Zimbabwe’s central bank has cut its interest rate for the second time this year to 140% from 150% in February, due to an easing inflationary pressure. Although it remains the highest benchmark rate in the world, this is a notable reduction from 200% in January.
“Domestic inflationary pressures in the economy continued dissipating as a result of fiscal discipline, the tight monetary policy, and enhanced monitoring and enforcement of market discipline by the Financial Intelligence Unit,” the bank governor, John Mangudya said.
- While other African countries are hiking interest rates to deal with the worsening inflation sparked by global supply chain disruptions, climate conditions, etc., Zimbabwe joins Angola as the outlier, cutting interest rates instead in Africa. Angola’s interest rate is down by 100 basis points (or 1%) to 17.0%
- Due to the country’s multiple-currency system, the Zimbabwe statistics agency adopts the annual blended inflation rate, which tracks prices in both U.S. and Zimbabwean dollars.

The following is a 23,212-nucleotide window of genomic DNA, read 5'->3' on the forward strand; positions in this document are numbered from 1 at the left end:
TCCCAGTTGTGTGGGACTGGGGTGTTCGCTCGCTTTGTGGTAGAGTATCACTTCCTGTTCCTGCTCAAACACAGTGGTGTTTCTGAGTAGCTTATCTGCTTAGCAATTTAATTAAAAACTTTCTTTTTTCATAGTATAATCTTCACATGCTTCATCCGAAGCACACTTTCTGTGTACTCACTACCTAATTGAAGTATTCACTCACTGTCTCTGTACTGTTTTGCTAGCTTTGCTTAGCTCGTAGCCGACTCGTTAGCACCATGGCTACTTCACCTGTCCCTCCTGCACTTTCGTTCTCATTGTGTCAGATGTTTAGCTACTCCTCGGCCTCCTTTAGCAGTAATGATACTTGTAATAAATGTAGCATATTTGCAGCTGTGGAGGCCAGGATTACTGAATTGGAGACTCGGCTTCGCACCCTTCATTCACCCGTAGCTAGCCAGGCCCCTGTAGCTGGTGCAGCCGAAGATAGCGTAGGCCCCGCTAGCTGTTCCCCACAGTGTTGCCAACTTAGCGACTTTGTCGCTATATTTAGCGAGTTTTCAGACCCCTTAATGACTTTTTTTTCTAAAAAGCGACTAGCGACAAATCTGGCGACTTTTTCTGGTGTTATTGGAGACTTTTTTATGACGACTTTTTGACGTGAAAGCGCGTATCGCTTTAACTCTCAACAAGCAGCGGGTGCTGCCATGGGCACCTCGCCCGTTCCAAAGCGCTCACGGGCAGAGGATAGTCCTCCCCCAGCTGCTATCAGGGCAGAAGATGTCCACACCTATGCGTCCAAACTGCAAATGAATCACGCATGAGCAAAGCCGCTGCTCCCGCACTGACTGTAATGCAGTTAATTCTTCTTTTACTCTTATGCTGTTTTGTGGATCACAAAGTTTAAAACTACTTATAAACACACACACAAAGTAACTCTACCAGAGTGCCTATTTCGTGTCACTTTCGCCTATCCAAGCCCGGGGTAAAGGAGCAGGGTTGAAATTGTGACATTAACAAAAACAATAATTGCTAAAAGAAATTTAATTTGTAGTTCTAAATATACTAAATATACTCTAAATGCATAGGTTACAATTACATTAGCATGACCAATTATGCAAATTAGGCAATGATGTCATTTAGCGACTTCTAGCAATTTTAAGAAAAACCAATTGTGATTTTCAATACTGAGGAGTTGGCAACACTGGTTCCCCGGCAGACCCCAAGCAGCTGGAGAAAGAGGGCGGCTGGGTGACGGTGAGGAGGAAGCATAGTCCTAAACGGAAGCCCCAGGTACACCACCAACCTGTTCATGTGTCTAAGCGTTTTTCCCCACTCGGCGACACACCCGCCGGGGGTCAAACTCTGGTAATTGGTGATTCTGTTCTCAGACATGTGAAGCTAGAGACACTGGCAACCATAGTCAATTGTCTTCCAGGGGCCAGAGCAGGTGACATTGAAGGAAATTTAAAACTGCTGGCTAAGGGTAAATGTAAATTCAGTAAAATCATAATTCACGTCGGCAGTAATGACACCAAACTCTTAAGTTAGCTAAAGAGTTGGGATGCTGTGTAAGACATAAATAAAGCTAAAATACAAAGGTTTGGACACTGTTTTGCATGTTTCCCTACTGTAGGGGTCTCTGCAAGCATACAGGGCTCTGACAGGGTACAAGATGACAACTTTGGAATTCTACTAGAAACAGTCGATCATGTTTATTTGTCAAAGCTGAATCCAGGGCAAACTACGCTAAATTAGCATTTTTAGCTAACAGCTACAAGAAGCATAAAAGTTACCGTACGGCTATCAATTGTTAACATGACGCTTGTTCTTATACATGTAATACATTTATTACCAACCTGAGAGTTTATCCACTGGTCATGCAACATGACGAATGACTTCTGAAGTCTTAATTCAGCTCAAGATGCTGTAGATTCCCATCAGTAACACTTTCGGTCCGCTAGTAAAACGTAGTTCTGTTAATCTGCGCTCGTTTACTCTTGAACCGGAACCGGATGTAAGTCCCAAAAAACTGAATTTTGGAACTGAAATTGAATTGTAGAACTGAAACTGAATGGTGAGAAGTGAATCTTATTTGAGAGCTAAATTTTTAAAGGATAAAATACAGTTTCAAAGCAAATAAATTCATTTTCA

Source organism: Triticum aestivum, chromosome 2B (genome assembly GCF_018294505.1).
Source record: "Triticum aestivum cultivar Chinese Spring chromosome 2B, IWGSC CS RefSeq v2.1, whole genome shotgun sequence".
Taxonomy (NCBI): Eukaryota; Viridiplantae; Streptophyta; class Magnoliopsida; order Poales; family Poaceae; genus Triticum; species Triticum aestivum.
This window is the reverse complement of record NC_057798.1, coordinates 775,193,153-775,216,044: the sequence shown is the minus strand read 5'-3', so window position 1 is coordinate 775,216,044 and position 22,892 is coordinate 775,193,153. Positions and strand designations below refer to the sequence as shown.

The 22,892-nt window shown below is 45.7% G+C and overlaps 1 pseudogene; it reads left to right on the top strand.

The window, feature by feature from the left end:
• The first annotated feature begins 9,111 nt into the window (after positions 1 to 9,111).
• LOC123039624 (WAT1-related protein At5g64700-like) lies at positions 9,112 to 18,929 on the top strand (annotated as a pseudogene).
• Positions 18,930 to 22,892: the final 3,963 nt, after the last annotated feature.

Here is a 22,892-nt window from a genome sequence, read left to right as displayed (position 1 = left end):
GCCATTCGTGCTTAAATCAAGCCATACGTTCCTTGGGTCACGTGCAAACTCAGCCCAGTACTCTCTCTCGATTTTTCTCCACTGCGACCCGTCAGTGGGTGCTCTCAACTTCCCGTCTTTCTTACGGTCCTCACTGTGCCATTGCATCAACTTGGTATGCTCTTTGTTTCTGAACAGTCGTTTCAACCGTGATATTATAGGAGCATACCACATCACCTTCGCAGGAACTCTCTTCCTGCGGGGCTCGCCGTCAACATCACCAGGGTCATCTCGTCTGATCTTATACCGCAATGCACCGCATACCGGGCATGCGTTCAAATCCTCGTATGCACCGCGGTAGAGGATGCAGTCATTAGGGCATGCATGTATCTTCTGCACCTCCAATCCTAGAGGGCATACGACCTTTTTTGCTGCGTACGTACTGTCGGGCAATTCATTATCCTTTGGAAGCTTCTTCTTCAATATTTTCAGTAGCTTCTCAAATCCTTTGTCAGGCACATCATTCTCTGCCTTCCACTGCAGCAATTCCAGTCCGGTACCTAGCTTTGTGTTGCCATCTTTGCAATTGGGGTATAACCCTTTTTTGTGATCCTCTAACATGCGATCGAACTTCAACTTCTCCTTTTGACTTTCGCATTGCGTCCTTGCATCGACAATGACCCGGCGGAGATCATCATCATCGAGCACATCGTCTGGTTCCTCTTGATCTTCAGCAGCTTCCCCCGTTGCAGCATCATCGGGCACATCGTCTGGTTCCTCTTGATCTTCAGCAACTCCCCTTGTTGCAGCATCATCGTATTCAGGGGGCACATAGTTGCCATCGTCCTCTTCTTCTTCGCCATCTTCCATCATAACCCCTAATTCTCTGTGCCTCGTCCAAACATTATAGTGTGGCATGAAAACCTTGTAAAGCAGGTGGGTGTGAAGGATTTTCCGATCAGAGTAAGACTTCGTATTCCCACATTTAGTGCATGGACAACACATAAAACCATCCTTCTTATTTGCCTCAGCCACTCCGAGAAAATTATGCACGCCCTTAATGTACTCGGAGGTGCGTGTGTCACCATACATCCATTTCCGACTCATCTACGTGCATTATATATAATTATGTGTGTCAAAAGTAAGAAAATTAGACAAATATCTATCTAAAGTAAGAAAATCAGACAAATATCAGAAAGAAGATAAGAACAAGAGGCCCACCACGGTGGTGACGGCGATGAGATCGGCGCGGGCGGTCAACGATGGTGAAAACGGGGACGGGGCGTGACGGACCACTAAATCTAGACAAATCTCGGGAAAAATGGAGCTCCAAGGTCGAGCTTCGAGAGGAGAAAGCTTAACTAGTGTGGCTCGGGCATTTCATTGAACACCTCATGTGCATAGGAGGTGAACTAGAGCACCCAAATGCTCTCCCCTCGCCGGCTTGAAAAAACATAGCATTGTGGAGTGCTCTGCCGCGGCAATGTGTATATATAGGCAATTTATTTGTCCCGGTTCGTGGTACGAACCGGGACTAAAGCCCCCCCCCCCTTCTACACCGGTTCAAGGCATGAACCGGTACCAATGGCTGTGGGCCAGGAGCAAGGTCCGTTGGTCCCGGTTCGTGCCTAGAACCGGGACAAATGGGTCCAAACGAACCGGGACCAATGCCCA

- The blended inflation system causes the inflation rate to appear less severe than the one measured in local currency terms. The Zimbabwe inflation rate currently stands at 87.6%.
- The Zimbabwean dollar (ZWL) has struggled with its functionality as a currency due to hyperinflation. In response, the Zimbabwean government introduced the multiple currency system in 2009.
- However, the system was abolished in 2019, and all foreign currencies previously approved as legal tender were banned in the country.
- The multiple currency system was, however, reintroduced in 2020 due to the covid-19 pandemic, forcing citizens to abandon the ZWL for the USD due to worsening hyperinflation and currency depreciation.
- The leading Zimbabwean trade body, Confederation of Zimbabwe Industries (CZI) recently cautioned the Zimbabwean government against complete dollarization of the economy.
- CZI warned that 76% of the government’s spending is in USD and while this might provide some short-term relief, it could cause damage to the economy.
- Despite the easing inflation and dropping interest rates, a World Bank report revealed that Zimbabwe currently leads the top 10 countries with the highest food price rise globally.